Reporter lays out the ‘eerie’ parallels between Kremlin media and America’s ‘mass shooting deniers’
During Russia’s invasion of Ukraine, some of the propaganda and disinformation coming from Kremlin-controlled media uses language that — when translated from Russian into English — sounds a lot like terms coming from far-right MAGA media in the United States, including “fake news” and “false flag.” Journalist Elizabeth Williamson, author of the book “Sandy Hook: An American Tragedy and The Battle for Truth,” takes a look at this type of terminology in an article published by the New York Times on April 25. And she notes the disturbing parallels between Kremlin propagandists in Russia and right-wing media figures in the U.S.
“The similarity is eerie,” Williamson explains. “Russia has long used incidents of American gun violence to support its propagandistic claims of cultural superiority. Now, during this war, the Kremlin is adopting the language of American mass shooting deniers to deny towering evidence of its army’s atrocities in Ukraine, including calling injured and killed Ukrainians crisis actors.”
It\u2019s impossible to know whether Russia studied the language used in mass shooting conspiracy theories before spreading lies around its invasion of Ukraine. But the similarity is eerie, writes @NYTLizhttps://nyti.ms/3EKRLkr— New York Times World (@New York Times World) 1650922563
One of the “mass shooting deniers” and far-right conspiracy theorists that Williamson discusses in her article is Infowars’ Alex Jones, who claimed that the Sandy Hook Elementary School shooting of December 14, 2012 was a false flag operation. Williamson points out that the term “crisis actors” has been used by the Infowars crowd in connection with Sandy Hook as well as by Russian media in connection with massacres of Ukrainian civilians by Russian troops.
“The term ‘crisis actors,’ used by Sandy Hook fabulists to mean people pretending to be victims or survivors of the massacre, was used after the Sandy Hook shooting by James Tracy, a Florida Atlantic University professor and Infowars guest whose side hustle as a conspiracy blogger cost him his job,” Williamson notes. “Some believers of Infowars’ lies about Sandy Hook have tormented the relatives of the victims ever since.”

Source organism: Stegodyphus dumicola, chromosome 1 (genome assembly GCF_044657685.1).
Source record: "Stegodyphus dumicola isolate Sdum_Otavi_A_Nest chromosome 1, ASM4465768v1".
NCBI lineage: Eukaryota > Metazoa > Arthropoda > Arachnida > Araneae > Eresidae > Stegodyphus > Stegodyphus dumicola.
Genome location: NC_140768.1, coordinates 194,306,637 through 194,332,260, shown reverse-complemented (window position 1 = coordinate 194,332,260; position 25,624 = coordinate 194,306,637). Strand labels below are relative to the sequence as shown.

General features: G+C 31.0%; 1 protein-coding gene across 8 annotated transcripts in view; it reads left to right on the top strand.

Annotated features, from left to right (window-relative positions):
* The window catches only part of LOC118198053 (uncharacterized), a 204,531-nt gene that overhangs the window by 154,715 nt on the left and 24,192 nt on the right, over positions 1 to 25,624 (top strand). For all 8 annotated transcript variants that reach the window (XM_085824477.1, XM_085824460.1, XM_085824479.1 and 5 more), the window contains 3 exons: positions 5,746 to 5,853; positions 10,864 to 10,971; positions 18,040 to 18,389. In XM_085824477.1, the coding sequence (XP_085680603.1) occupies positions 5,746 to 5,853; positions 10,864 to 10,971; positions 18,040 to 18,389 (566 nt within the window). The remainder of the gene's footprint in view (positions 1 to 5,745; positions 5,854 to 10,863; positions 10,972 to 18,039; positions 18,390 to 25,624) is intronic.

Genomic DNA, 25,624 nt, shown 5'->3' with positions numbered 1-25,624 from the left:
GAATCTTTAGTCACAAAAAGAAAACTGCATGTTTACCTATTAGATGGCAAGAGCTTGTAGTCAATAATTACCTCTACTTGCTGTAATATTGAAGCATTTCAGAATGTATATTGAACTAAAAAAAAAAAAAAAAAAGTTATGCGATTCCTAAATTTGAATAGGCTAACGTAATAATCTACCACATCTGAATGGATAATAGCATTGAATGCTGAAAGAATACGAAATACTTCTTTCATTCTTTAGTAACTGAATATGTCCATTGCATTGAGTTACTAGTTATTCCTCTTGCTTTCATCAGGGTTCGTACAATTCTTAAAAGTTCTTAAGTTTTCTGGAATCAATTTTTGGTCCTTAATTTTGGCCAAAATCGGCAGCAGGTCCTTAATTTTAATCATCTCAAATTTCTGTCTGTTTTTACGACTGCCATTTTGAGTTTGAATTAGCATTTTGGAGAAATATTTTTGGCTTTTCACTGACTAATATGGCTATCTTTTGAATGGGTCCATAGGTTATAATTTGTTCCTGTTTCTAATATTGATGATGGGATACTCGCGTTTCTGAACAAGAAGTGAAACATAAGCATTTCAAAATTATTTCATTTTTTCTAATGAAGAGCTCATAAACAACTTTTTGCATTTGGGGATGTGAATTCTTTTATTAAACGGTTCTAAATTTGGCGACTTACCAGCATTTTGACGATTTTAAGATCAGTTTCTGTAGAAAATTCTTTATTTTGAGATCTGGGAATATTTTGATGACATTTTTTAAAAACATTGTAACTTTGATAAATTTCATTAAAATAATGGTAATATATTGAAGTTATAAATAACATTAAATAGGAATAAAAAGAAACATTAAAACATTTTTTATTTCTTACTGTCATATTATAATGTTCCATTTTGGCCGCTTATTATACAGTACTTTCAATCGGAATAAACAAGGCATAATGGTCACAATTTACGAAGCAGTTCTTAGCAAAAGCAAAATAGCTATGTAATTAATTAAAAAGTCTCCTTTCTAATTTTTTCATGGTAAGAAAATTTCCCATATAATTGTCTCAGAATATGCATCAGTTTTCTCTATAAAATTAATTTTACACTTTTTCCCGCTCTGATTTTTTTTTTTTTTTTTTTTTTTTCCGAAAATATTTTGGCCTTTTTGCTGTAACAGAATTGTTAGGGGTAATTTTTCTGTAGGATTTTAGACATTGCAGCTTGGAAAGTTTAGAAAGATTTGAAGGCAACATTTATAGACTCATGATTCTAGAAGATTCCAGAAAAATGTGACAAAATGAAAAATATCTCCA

Similarly, Williamson observes, Kremlin propagandists have been claiming that reports of atrocities in Ukraine are “fake news.”
“After being condemned around the world for bombing a maternity hospital in Mariupol, Ukraine,” Williamson explains, “Russia advanced a bogus conspiracy theory last month that was chillingly familiar to me. Using unrelated images from social media, dodgy ‘reports’ and constant repetition, the Russian Defense Ministry falsely claimed the airstrike was a ‘staged provocation’ by Ukraine. The hospital, Russian officials falsely said, was nonoperational and a base for Ukrainian fighters. Moscow’s ambassador to the United Nations dismissed Associated Press photographs of the aftermath as ‘fake news,’ and the Foreign Ministry alleged that bloodied, pregnant women evacuated from the rubble were crisis actors.”
In the U.S., Williamson observes, far-right conspiracy theorists have also downplayed the violence that occurred when Donald Trump supporters attacked the U.S. Capitol Building on January 6, 2021.
“In my recent book, ‘Sandy Hook: An American Tragedy and the Battle for Truth,’ I wrote that the Sandy Hook conspiracy theories — once believed to be true by one-quarter of Americans — foretold the world of delusion that we live in today,” Williamson writes. “Through my reporting, I traced the through line from Sandy Hook to Pizzagate; to QAnon, and its claims that Democrats were trafficking children; to anti-Semitic tropes invoked by neo-Nazi marchers in Charlottesville; to coronavirus myths; and to the 2020 election lie that fomented the January 6 Capitol riot. And now, to the war in Ukraine.”
Williamson wraps up her article by noting that as a reporter, her “first close experience with wartime disinformation” came “during the Balkan wars of the 1990s.”
“In Belgrade,” Williamson recalls, “a Serbian foreign ministry official gave me an armload of books, all of them falsely claiming that victims of the region’s genocidal wars had fabricated evidence of atrocities or committed the crimes themselves. But today, as I watch Russia spread disinformation about the war in Ukraine with terms that developed in America, and then American conspiracy theorists regurgitating that disinformation, I’ve realized that those books are not the discredited relics I imagined they would be.”
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